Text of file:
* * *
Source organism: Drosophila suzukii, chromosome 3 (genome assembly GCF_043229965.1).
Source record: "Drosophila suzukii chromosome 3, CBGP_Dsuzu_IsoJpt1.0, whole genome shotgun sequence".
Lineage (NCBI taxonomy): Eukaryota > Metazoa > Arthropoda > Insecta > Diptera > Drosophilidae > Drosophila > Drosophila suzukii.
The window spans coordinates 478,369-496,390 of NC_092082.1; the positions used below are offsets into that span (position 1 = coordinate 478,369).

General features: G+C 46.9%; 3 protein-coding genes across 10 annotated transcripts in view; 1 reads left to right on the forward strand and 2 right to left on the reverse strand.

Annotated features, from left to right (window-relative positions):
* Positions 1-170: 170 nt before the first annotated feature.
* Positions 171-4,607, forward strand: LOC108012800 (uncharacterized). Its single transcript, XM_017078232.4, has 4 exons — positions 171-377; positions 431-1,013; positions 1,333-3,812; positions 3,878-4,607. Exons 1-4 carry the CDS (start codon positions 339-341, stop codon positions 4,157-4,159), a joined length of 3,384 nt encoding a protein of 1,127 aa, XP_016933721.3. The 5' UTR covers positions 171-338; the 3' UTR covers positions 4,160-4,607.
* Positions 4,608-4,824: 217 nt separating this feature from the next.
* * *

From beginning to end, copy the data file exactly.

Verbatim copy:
Source organism: Drosophila suzukii, chromosome 3 (genome assembly GCF_043229965.1).
Source record: "Drosophila suzukii chromosome 3, CBGP_Dsuzu_IsoJpt1.0, whole genome shotgun sequence".
Lineage (NCBI taxonomy): Eukaryota > Metazoa > Arthropoda > Insecta > Diptera > Drosophilidae > Drosophila > Drosophila suzukii.
The window spans coordinates 478,369-496,390 of NC_092082.1; the positions used below are offsets into that span (position 1 = coordinate 478,369).

General features: G+C 46.9%; 3 protein-coding genes across 10 annotated transcripts in view; 1 reads left to right on the forward strand and 2 right to left on the reverse strand.

Annotated features, from left to right (window-relative positions):
* Positions 1-170: 170 nt before the first annotated feature.
* Positions 171-4,607, forward strand: LOC108012800 (uncharacterized). Its single transcript, XM_017078232.4, has 4 exons — positions 171-377; positions 431-1,013; positions 1,333-3,812; positions 3,878-4,607. Exons 1-4 carry the CDS (start codon positions 339-341, stop codon positions 4,157-4,159), a joined length of 3,384 nt encoding a protein of 1,127 aa, XP_016933721.3. The 5' UTR covers positions 171-338; the 3' UTR covers positions 4,160-4,607.
* Positions 4,608-4,824: 217 nt separating this feature from the next.